Haddock Meunière

Wikipedia describes Sole Meunière as a classic French way of preparing fish fillets. Fillets are dredged in flour, pan fried in butter, and served with the resulting brown butter sauce, parsley and lemon. I choose to use Haddock fillets, hence the name Haddock Meunière.

This recipe adds a process to that by soaking fish fillets in milk for 5 to 20 minutes before dredging in flour. I have been making fish this way for years. This is the easiest way to make fish for a weeknight meal. You end up with the juiciest, flakiest fish ever!

The classic recipe uses Sole. I use Haddock. No matter what type white fish you use, this recipe is something anyone can make, and a recipe you’ll have in your recipe box forever!

Haddock Meunière

Print Recipe
Serves: 4 Cooking Time: 5 min


  • 1-1/2 lb. firm, Haddock fillets, skin removed
  • 1 cup milk
  • 3/4 cup all-purpose flour, seasoned with 1/2 tsp. salt and 1/4 tsp. freshly ground black pepper
  • 1/2 cup butter
  • 6 Tbs. melted unsalted butter (if you use salted butter, finished product will be pretty salty)
  • 4 Tbs. fresh lemon juice
  • 4 Tbs. finely chopped fresh parsley



Arrange the fillets in a shallow dish and pour the milk over them. Let soak for at least 5 minutes and up to 20 minutes. Set up your work area so that you can move quickly: position your serving plates or platter, the milk soaking pan, a pile of paper towels, and the seasoned flour on a plate. Have the melted butter in a small, heavy-based saucepan, and the lemon juice and parsley ready for action.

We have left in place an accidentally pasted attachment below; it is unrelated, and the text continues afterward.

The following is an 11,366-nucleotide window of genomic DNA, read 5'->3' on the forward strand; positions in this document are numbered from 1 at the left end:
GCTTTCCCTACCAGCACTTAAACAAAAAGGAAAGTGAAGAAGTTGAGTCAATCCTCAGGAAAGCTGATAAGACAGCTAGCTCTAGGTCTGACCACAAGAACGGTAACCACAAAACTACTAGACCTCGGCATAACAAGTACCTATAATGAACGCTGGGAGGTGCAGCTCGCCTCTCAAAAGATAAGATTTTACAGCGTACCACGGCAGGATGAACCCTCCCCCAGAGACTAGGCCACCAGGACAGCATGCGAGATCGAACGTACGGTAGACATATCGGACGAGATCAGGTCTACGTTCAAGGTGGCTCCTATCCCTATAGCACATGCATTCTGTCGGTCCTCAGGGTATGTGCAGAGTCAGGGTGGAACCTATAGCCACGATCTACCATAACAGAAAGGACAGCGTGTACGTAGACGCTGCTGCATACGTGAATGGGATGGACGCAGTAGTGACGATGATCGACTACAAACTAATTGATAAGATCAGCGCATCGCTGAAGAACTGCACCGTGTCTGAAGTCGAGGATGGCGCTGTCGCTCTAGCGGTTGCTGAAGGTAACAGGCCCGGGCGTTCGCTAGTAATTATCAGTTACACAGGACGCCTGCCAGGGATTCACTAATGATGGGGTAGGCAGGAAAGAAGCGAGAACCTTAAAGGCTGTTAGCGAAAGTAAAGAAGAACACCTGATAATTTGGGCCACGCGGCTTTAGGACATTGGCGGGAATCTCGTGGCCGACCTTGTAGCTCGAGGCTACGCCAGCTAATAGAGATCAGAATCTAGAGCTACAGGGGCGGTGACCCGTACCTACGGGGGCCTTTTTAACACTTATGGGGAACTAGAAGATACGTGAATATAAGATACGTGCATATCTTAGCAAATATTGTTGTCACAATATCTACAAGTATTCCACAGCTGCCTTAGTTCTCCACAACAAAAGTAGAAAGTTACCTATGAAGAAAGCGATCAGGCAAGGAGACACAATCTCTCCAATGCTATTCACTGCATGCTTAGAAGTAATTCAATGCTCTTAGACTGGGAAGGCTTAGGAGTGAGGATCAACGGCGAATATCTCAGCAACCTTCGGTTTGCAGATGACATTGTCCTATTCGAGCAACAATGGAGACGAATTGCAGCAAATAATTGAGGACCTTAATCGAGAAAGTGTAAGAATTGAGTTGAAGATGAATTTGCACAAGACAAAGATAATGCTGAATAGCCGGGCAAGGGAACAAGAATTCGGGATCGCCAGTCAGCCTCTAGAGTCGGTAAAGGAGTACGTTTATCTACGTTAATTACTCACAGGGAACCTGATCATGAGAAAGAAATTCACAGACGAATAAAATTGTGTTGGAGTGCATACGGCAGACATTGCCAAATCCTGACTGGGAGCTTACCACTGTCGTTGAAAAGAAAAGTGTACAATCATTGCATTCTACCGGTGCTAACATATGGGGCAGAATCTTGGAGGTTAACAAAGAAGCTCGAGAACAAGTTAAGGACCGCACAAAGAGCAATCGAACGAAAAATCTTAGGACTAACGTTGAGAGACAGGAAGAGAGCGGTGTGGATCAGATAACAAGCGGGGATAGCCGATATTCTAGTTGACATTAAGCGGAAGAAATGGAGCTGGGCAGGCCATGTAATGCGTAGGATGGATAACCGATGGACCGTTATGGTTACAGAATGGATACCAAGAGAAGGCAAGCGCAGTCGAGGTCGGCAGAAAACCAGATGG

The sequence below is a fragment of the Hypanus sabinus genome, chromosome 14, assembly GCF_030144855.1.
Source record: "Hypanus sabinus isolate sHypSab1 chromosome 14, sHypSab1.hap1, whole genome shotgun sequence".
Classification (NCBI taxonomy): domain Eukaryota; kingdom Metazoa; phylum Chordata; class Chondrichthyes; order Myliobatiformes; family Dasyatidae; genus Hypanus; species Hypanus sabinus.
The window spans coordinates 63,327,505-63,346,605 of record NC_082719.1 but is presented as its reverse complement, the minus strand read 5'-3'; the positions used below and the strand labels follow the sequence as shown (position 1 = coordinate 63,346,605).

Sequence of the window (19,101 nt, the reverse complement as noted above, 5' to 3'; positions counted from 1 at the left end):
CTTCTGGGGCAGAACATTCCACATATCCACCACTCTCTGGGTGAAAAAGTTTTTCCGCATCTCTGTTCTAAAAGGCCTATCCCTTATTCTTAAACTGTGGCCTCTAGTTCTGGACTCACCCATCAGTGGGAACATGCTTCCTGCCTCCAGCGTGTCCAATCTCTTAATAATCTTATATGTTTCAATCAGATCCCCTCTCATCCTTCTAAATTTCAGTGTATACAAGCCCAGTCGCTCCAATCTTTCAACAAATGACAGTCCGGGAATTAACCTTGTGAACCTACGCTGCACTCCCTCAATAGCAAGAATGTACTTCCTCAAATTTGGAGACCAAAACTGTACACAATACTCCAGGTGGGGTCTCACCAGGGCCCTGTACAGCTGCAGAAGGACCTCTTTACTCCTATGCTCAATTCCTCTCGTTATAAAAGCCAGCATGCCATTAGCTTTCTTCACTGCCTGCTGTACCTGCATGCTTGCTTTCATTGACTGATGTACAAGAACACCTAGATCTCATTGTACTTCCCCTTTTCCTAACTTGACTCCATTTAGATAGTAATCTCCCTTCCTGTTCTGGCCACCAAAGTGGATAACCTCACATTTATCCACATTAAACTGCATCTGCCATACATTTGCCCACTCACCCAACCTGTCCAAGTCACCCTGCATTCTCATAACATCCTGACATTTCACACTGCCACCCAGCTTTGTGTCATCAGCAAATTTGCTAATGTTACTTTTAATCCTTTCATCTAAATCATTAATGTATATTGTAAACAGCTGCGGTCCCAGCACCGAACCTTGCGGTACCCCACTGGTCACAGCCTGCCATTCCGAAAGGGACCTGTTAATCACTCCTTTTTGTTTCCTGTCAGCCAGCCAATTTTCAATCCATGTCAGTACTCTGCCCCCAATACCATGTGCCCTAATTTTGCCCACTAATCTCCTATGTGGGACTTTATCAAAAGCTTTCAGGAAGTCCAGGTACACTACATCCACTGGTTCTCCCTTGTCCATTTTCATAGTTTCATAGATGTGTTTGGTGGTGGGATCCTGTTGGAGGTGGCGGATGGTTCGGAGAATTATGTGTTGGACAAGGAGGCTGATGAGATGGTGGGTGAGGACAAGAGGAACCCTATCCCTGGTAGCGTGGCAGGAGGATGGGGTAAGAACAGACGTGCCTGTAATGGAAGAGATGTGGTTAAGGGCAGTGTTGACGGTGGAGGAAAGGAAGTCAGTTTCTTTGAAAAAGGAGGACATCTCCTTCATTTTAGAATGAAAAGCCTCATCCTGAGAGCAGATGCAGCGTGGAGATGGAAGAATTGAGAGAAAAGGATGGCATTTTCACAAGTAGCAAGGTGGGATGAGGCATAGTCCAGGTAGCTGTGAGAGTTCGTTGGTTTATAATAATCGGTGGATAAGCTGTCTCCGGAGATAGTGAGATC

In a large frying pan, heat the 1/2 cup butter over medium-high heat until very hot but not quite smoking. Lift a fillet from the milk, blot it on the paper towels, dip it into the flour, and shake off the excess. Carefully lay the fish in the hot fat. Repeat with the other fillets, but don’t overcrowd the pan or you’ll have trouble flipping. Adjust the temperature to keep the fat sizzling briskly but not burning. Cook the fish until golden on one side, about 2 minutes. With a slotted spatula, a large spoon, and great care, gently flip the fish.


When the second side of the fish is golden brown and the flesh is tender when poked with a sharp knife in the thickest part, use the slotted spatula to remove the fish, set it on paper towels to drain briefly, and arrange on the warm platter or plates.


Just before the fillets are cooked, heat the 6 Tbsp unsalted butter carefully over medium-high heat, swirling the pan occasionally, until the butter is fragrant and the milk solids turn nutty brown; remove the pan from the heat so the butter doesn’t keep cooking, but keep it hot.


Working fast, pour 1 Tbs. of the lemon juice evenly over each fish and sprinkle on the parsley. Pour about 1-1/2 Tbs. of the hot browned butter on each fish — if all has gone well, you’ll see and hear a delicious sizzle. (If there’s no sizzle, it will still taste great.) Serve immediately.


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